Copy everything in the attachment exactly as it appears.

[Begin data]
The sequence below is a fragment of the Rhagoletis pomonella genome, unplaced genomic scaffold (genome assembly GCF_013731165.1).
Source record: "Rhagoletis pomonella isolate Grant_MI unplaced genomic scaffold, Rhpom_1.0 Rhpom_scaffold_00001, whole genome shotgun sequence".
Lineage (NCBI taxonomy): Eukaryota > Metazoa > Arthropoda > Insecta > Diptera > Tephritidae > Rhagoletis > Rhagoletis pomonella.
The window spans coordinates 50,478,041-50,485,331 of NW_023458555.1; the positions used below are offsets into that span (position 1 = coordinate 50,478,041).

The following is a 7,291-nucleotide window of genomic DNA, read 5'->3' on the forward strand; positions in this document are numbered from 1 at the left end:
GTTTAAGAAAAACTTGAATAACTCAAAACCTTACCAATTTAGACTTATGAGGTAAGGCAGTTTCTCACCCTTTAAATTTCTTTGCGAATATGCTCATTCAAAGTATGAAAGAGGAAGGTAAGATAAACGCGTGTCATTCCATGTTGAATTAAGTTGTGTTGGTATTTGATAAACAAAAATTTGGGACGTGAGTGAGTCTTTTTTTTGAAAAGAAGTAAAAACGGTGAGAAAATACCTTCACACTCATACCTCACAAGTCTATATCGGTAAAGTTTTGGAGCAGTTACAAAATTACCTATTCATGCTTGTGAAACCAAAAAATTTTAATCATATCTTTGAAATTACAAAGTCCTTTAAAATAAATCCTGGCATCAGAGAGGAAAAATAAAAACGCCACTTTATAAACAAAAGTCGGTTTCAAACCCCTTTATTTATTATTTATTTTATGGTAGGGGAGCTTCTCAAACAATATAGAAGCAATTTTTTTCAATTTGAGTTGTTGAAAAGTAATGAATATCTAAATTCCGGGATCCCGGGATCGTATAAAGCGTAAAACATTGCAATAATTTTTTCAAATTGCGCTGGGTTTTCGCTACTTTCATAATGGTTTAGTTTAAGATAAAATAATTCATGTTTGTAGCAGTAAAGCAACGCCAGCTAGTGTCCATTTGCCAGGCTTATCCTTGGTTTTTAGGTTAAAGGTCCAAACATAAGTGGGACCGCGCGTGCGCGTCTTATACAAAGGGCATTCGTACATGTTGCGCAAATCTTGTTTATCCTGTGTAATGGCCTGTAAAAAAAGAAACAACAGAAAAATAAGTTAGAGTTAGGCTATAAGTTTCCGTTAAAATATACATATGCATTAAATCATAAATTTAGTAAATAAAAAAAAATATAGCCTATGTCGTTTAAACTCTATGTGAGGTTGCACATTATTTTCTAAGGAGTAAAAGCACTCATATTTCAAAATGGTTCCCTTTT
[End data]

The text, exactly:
The sequence below is a fragment of the Rhagoletis pomonella genome, unplaced genomic scaffold (genome assembly GCF_013731165.1).
Source record: "Rhagoletis pomonella isolate Grant_MI unplaced genomic scaffold, Rhpom_1.0 Rhpom_scaffold_00001, whole genome shotgun sequence".
Lineage (NCBI taxonomy): Eukaryota > Metazoa > Arthropoda > Insecta > Diptera > Tephritidae > Rhagoletis > Rhagoletis pomonella.
The window spans coordinates 50,478,041-50,485,331 of NW_023458555.1; the positions used below are offsets into that span (position 1 = coordinate 50,478,041).

The following is a 7,291-nucleotide window of genomic DNA, read 5'->3' on the forward strand; positions in this document are numbered from 1 at the left end:
GTTTAAGAAAAACTTGAATAACTCAAAACCTTACCAATTTAGACTTATGAGGTAAGGCAGTTTCTCACCCTTTAAATTTCTTTGCGAATATGCTCATTCAAAGTATGAAAGAGGAAGGTAAGATAAACGCGTGTCATTCCATGTTGAATTAAGTTGTGTTGGTATTTGATAAACAAAAATTTGGGACGTGAGTGAGTCTTTTTTTTGAAAAGAAGTAAAAACGGTGAGAAAATACCTTCACACTCATACCTCACAAGTCTATATCGGTAAAGTTTTGGAGCAGTTACAAAATTACCTATTCATGCTTGTGAAACCAAAAAATTTTAATCATATCTTTGAAATTACAAAGTCCTTTAAAATAAATCCTGGCATCAGAGAGGAAAAATAAAAACGCCACTTTATAAACAAAAGTCGGTTTCAAACCCCTTTATTTATTATTTATTTTATGGTAGGGGAGCTTCTCAAACAATATAGAAGCAATTTTTTTCAATTTGAGTTGTTGAAAAGTAATGAATATCTAAATTCCGGGATCCCGGGATCGTATAAAGCGTAAAACATTGCAATAATTTTTTCAAATTGCGCTGGGTTTTCGCTACTTTCATAATGGTTTAGTTTAAGATAAAATAATTCATGTTTGTAGCAGTAAAGCAACGCCAGCTAGTGTCCATTTGCCAGGCTTATCCTTGGTTTTTAGGTTAAAGGTCCAAACATAAGTGGGACCGCGCGTGCGCGTCTTATACAAAGGGCATTCGTACATGTTGCGCAAATCTTGTTTATCCTGTGTAATGGCCTGTAAAAAAAGAAACAACAGAAAAATAAGTTAGAGTTAGGCTATAAGTTTCCGTTAAAATATACATATGCATTAAATCATAAATTTAGTAAATAAAAAAAAATATAGCCTATGTCGTTTAAACTCTATGTGAGGTTGCACATTATTTTCTAAGGAGTAAAAGCACTCATATTTCAAAATGGTTCCCTTTT